When it comes to marketing tools, video rules. Most businesses are using video to tell their stories, including our clients. But there’s one, often overlooked step in the content development process that can save you time and enhance creativity: storyboarding.
If you’ve ever seen a series of cartoon strips or a series of drawings on sticky notes, that’s exactly what a storyboard is! It’s a series of notes and images that outline what your video will look like. It brings your video content to life and, in doing so, forces you to think strategically about how to tell your story.
Storyboards are a powerful tool when used effectively because they allow you to visualize the final video product before ever hitting “record.” It also provides an opportunity for feedback, comments and suggestions from all involved stakeholders, helping you avoid an unnecessary investment of time and financial resources to create an unsatisfactory product.
When do you need a storyboard?
So, what makes for effective storyboarding? While nearly every piece of video content would benefit from a storyboard, the process is especially helpful when you’re producing videos that involve a lot of action. Typically, videos with multiple speakers, different camera angles and locations – such as product reveal videos or special event announcements – will benefit from a storyboard the most. However, even videos that don’t call for much action, like a one-on-one interview with a subject-matter expert, are enhanced by the process. Think of it as an outline for a written content piece … it can be challenging to successfully plan a complex story’s beginning, middle and end without properly mapping it out.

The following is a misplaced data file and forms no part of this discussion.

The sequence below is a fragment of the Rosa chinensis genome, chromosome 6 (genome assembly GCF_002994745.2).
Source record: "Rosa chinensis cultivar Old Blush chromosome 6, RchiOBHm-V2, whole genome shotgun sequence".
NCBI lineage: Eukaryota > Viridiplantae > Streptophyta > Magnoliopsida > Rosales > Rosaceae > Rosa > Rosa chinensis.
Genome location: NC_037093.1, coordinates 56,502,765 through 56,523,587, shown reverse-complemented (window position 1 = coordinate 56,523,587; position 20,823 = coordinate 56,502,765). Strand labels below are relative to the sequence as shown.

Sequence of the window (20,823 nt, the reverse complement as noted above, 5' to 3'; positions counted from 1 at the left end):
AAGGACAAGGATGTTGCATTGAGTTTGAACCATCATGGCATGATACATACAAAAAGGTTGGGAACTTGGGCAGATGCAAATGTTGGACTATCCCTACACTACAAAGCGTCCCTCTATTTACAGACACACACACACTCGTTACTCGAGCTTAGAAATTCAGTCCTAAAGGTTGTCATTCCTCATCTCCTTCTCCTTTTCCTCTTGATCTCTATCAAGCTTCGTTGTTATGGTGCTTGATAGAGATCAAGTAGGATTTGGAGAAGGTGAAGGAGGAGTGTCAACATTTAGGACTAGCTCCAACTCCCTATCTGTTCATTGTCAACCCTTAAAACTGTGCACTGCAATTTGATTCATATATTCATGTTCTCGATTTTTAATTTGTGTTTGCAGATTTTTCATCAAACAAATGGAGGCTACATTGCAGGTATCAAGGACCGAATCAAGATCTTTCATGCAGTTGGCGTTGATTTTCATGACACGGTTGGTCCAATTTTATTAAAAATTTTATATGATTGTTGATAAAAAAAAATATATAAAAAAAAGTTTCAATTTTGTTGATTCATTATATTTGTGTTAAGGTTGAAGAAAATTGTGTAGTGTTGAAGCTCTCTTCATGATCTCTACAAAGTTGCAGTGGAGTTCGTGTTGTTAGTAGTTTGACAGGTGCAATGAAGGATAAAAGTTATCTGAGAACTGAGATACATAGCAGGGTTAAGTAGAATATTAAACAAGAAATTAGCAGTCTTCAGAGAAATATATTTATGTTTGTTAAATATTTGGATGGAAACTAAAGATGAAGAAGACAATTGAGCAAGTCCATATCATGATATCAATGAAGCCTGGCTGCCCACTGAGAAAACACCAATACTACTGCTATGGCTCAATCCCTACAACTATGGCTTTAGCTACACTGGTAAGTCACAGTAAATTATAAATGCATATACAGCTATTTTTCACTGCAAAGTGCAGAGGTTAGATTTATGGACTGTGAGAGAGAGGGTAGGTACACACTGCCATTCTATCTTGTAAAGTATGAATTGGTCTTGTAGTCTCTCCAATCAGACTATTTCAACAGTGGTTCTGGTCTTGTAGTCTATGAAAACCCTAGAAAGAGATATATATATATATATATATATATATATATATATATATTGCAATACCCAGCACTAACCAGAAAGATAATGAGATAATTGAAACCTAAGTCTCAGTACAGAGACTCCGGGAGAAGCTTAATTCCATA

What should you include in a storyboard?
If, aside from drawing a few stick figures, you don’t really know what else to include in your storyboard, don’t worry! No artistic expertise is required. In fact, we recommend that your storyboard focus more on production logistics than on an artistic visual representation of your video.
As you draw your storyboard, be sure to note these elements for each scene:
- General description of what’s happening
- Subjects/Characters featured
- Dialogue notes
- Camera angle(s)
- Copy or graphics overlay
- Desired emotion/level of energy
- Music or other ambient noise
How should you present your storyboard?
In some cases, the basic pen-and-paper storyboarding method will do. But, if you’re sharing the storyboard with a client or executive, you may want to take the additional step to create a more polished presentation. There are many easy-to-use and cost-effective tools you can use for design, like Storyboard That, Boords or Canva. PowerPoint or Google Slides would also work. The only “rule” here is to dedicate an individual slide or page to each unique scene, adding stock images, graphics, music, sample videos and other elements to communicate your vision.
And, voila! With that, the storyboard process is complete. I hope by now that I’ve convinced you about the importance of a storyboard and provided some helpful tips for you to get started.